Yorkshire Dales flash flooding: Devastation clean-up under way
Soldiers have been drafted in to help clean up parts of the Yorkshire Dales after flash flooding wiped out roads and caused devastation.
Pets have drowned and livestock has been lost, along with massive damage to properties and businesses.
Resident Toni Calvert said: "Some people are only left in the clothes they stand up in."
The Army was drafted in to help after areas were hit by a month's rainfall in four hours on Tuesday night.
The Environment Agency said there were no flood warnings in place across the region but the council said several roads remained shut.
Buses have replaced trains between Kirby Stephen and Ribblehead after the downpours caused a landslip between Carlisle and Skipton.
Flooding also led to the collapse of Grinton Moor Bridge, between Reeth and Leyburn, leaving the road completely impassable.
The damaged bridge was on the route of the cycling World Championships held in Yorkshire on 29 September.
Organisers Yorkshire 2019 said they were "looking at alternative routes as a contingency" for the Men's Elite Road Race.
Residents and businesses have been cleaning up the aftermath of the flooding, which hit Leyburn, Bellerby and Grinton particularly badly.
Charlotte Pasuit said she had lost everything after flood water from the fields engulfed her bungalow.
Ms Pasuit, who is not insured, said the fire service had to rescue her two dogs and cat, which almost drowned.
She said: "Clothes, bedding, book cases, drawers , TVs, the washing machine, fridge freezer, they'll all be going.
"There's a handful of things I can save but everything else has gone, along with my home. I'm now homeless."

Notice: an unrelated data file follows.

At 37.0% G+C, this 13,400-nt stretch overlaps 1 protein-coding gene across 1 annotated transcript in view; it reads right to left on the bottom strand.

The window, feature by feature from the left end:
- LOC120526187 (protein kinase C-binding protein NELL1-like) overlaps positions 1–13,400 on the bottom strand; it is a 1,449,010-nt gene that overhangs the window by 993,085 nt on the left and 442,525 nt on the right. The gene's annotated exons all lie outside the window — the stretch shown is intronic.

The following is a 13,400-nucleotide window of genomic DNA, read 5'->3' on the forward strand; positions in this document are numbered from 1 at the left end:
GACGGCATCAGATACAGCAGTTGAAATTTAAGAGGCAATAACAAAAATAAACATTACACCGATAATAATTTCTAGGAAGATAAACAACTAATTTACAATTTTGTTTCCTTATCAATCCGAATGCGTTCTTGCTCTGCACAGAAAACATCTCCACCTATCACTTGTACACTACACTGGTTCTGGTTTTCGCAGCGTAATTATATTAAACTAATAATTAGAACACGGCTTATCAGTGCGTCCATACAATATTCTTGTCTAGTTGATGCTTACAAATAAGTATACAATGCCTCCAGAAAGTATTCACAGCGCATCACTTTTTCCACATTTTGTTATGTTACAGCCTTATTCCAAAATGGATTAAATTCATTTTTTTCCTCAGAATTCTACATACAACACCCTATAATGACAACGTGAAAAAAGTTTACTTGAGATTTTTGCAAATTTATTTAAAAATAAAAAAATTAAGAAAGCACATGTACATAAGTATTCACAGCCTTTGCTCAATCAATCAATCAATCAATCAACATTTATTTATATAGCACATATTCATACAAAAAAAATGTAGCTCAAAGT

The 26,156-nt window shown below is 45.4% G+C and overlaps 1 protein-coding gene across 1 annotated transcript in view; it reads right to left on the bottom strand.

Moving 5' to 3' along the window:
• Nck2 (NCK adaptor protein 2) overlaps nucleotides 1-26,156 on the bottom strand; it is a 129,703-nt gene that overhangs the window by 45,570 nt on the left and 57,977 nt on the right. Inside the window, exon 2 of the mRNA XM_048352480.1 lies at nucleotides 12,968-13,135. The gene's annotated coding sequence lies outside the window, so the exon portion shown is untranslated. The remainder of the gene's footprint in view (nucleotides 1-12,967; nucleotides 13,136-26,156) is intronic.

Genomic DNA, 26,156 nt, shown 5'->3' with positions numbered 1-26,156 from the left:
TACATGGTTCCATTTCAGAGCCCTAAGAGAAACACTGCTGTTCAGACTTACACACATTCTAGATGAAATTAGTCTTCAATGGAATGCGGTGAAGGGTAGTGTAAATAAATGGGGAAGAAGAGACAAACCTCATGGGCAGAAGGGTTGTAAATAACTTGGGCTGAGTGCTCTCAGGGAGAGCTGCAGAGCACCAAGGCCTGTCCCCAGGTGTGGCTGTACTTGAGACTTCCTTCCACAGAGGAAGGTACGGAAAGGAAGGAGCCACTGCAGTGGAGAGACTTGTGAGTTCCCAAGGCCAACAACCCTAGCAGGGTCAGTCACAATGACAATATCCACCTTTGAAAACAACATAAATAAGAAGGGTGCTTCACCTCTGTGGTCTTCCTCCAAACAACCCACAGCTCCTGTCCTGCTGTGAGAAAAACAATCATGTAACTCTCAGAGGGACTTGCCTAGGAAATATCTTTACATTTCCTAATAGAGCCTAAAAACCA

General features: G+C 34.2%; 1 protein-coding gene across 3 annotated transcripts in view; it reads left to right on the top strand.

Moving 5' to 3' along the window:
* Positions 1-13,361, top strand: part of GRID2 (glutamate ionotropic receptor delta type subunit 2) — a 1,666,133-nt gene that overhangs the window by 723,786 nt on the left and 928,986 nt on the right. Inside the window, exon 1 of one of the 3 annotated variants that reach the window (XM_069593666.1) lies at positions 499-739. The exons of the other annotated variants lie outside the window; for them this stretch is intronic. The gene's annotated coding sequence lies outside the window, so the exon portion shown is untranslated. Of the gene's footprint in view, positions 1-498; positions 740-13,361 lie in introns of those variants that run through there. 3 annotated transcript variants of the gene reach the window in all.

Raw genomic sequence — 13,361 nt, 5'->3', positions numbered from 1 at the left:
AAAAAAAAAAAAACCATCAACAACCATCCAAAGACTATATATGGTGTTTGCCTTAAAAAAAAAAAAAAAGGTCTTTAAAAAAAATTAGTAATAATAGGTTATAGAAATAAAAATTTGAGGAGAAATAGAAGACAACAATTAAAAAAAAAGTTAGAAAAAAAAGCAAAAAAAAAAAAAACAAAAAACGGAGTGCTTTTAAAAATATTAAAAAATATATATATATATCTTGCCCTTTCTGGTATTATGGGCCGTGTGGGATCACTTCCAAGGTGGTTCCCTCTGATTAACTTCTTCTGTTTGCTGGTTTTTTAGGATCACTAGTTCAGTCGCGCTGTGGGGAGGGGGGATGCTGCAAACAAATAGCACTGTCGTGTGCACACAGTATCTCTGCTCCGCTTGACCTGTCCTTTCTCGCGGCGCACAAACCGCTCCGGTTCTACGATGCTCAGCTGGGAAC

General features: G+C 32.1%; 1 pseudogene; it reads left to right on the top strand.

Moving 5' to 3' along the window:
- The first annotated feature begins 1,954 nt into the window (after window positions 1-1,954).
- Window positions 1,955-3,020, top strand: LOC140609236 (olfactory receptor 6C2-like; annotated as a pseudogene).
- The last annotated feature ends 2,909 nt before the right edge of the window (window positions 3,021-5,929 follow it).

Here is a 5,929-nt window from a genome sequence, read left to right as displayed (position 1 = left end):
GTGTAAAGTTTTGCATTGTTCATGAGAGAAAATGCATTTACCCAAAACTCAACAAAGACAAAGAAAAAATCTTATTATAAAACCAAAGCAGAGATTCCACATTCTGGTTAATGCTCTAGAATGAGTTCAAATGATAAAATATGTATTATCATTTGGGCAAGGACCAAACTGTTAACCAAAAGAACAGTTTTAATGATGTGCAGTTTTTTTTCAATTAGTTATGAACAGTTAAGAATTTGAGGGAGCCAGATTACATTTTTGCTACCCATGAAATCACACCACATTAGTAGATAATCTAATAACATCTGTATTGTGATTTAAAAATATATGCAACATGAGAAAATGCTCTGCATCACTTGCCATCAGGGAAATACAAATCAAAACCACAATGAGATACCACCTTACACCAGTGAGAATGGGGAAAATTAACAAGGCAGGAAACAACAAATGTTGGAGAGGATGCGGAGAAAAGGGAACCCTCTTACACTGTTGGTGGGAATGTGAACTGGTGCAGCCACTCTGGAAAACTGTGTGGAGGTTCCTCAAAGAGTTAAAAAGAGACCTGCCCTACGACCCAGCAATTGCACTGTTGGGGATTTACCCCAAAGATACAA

Luke Nelson, who runs the King's Head pub, said floodwater was coming through the roof, doors and up through the cellar and that his business would be temporarily closed.
Meanwhile, Reeth Memorial Hall is being used as a base to feed rescue services and those helping with the clean-up.
John Little, chairman of the hall, said: "Locals are saying it's the worst they've seen, the sheer force of it.
"It has destroyed stone walls that have been here for ages. But we've got people with wheelbarrows clearing them and I saw a little lad helping out with a shovel."
Ms Calvert, who is helping out at the hall, said: "We have lost our crops and so much livestock up here. Pets have also drowned in the water."
But she said there had been a real community effort to help each other and that despite being hit hard, villages would be back up and running.
"We are getting towels, clothes, anything that can help. If people need something we are the contact for that help."
She added: "We are strong in the Dales and we are still open for business."
A horse at a farm near Reeth managed to swim over a 5ft-high gate to safety after it was trapped in flood water, which almost reached its neck.
The horse, named Crunchy, was "lucky to be alive" after fighting for his life, his owners said.
Owner Emily Barningham said: "He swam over a 5ft gate and a lot of rubble to get out. Then he got stuck in a bit of mud but luckily some people passing were able to help him out.
"He's just managed to get over the gate somehow and fought for his life."
Speaking to BBC Breakfast earlier, her mother Nichola said: "We can't believe how lucky we are that he's still with us.
"He's very, very stiff. He's fine this morning, he wants his breakfast.
"But hopefully, he'll make a recovery and we'll get back riding again."